The theory of probabilities is basically only common sense reduced to a calculus. Pierre Simon Laplace, 1812 The quote above is from Pierre Simon Laplace’s introduction to his seminal work Th´eorie analytique des probabilit´es, in which he lays the groundwork for what is currently known as Bayesian analysis. He proceeds to describe probability theory, and statistical inference, as a method that makes one estimate accurately what right-minded people feel by a sort of instinct, often without being able to give a reason for it. (translation from French: Dale, 1995) This statement contains a profound truth and insight: Probability theory offers a clean and simple recipe for reasoning under uncertainty which I experienced as eyeopening when I first learned about it. As my knowledge of probability theory increased, however, I also realized that in isolation this quote presents things to be much simpler than they actually are: Reducing common sense to a calculus is extremely difficult to do well in practice. Translating our common sense into the language of probabilities takes a lot of practice, and if done accurately it often leads to a calculus without any exact solutions. It is therefore the task of statisticians and econometricians to find practical ways of reducing our common sense to calculus, and to devise smart new methods for efficiently doing the resulting calculations. This work represents my contribution towards these goals.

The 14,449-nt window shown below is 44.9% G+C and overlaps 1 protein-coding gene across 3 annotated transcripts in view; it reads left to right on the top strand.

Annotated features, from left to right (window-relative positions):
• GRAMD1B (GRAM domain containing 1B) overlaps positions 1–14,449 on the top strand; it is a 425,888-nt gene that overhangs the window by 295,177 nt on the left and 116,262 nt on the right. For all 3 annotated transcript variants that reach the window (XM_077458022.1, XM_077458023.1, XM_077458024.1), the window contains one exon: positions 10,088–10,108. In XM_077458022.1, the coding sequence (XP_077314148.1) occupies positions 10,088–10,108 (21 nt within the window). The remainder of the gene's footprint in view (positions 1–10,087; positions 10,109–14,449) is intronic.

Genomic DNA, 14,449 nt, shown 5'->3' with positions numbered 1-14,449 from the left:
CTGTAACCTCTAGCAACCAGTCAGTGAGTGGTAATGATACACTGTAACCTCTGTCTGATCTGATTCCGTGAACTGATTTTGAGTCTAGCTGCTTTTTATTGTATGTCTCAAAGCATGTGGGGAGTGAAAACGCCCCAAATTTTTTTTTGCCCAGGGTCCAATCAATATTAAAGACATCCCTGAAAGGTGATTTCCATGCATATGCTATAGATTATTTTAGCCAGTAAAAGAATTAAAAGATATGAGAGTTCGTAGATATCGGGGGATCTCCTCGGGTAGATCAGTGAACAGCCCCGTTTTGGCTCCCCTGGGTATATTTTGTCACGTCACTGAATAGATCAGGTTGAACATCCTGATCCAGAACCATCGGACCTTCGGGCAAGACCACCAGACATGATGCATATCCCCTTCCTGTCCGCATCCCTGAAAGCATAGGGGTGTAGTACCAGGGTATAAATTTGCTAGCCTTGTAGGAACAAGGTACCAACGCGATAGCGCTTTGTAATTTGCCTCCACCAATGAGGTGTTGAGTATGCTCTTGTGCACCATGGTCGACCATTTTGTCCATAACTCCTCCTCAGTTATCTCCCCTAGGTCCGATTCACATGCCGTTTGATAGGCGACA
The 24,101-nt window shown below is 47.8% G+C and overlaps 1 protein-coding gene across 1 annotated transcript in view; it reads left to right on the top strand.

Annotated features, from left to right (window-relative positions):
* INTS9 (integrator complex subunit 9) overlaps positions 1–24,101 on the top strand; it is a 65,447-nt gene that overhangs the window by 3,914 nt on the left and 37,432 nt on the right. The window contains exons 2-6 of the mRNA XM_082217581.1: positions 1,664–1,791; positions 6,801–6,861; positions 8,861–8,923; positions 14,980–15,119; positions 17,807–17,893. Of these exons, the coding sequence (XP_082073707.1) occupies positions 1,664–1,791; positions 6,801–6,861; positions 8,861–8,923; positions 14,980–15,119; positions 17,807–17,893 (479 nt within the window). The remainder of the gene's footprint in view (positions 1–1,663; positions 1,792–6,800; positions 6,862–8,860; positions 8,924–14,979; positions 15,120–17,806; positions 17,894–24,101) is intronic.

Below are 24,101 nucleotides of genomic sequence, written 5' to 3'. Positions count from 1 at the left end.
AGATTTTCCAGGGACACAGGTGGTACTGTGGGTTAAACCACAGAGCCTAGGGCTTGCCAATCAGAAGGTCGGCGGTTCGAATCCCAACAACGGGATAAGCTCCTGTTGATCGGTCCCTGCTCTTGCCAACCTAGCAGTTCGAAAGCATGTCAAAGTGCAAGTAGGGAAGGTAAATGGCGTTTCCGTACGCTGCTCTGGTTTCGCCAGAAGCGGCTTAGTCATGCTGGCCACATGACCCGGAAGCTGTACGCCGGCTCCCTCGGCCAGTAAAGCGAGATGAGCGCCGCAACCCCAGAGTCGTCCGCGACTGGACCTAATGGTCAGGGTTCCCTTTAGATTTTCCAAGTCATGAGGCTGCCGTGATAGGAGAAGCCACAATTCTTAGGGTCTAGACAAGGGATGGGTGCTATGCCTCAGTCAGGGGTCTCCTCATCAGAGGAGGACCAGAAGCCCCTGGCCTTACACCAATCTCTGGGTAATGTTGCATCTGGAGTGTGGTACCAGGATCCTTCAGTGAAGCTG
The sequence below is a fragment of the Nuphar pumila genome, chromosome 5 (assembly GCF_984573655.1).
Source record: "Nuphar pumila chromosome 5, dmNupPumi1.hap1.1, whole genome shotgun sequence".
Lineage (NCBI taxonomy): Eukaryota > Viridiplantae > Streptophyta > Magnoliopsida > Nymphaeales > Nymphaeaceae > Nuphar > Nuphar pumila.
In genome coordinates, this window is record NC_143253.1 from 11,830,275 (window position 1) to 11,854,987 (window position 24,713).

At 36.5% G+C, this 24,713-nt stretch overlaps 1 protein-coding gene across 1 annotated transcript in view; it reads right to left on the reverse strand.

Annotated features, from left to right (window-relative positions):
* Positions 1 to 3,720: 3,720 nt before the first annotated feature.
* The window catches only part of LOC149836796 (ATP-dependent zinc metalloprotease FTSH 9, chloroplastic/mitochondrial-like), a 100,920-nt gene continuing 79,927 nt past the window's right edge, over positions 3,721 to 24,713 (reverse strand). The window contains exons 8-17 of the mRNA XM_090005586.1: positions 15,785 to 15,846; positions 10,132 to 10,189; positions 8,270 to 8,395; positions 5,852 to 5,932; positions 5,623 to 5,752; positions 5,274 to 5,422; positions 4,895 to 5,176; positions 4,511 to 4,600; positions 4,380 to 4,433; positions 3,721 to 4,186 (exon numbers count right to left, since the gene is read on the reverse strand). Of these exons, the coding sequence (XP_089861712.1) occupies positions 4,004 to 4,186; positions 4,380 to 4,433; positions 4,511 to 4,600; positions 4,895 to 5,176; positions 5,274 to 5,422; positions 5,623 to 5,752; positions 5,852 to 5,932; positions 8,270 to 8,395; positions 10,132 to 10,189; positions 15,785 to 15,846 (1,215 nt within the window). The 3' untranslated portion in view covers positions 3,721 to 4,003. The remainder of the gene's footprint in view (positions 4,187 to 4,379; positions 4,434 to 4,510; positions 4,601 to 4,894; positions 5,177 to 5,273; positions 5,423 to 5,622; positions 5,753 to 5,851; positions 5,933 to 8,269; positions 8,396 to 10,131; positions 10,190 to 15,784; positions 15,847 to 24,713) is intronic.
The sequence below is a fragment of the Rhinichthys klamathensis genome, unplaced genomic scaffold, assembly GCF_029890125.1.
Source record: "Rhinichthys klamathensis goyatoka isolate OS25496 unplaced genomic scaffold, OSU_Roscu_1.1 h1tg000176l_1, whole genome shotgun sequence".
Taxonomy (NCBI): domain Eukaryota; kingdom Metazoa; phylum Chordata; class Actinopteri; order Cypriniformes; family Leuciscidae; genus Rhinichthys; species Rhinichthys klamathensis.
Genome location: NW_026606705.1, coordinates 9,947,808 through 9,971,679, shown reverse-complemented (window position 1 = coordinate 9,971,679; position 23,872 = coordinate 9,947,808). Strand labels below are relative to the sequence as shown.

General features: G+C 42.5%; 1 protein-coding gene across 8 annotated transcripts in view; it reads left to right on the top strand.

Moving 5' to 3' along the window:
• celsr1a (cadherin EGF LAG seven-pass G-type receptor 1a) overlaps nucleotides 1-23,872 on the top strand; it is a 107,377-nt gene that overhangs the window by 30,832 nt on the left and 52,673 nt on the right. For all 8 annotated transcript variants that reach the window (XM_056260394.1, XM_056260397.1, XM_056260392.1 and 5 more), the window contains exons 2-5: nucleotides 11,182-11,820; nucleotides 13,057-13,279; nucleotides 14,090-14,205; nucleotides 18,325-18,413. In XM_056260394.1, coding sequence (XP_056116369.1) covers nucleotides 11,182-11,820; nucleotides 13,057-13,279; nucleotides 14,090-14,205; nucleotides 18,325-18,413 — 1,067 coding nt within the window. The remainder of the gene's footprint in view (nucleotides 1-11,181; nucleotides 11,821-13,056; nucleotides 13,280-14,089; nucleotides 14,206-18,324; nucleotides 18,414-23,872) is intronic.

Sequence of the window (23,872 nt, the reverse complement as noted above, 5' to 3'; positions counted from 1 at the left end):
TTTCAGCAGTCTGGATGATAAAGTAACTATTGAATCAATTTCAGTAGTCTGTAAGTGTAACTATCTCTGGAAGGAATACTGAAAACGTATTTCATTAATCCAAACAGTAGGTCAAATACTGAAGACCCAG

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D. Fok (Dennis) , R. Paap (Richard)
Erasmus University Rotterdam , Thela Thesis, Amsterdam
The Netherlands Organisation for Scientific Research (NWO)
hdl.handle.net/1765/41197
Tinbergen Instituut Research Series
Erasmus School of Economics

Salimans, T. (2013, May 23). Essays in Likelihood-Based Computational Econometrics (No. 562). Tinbergen Instituut Research Series. Thela Thesis, Amsterdam. Retrieved from http://hdl.handle.net/1765/41197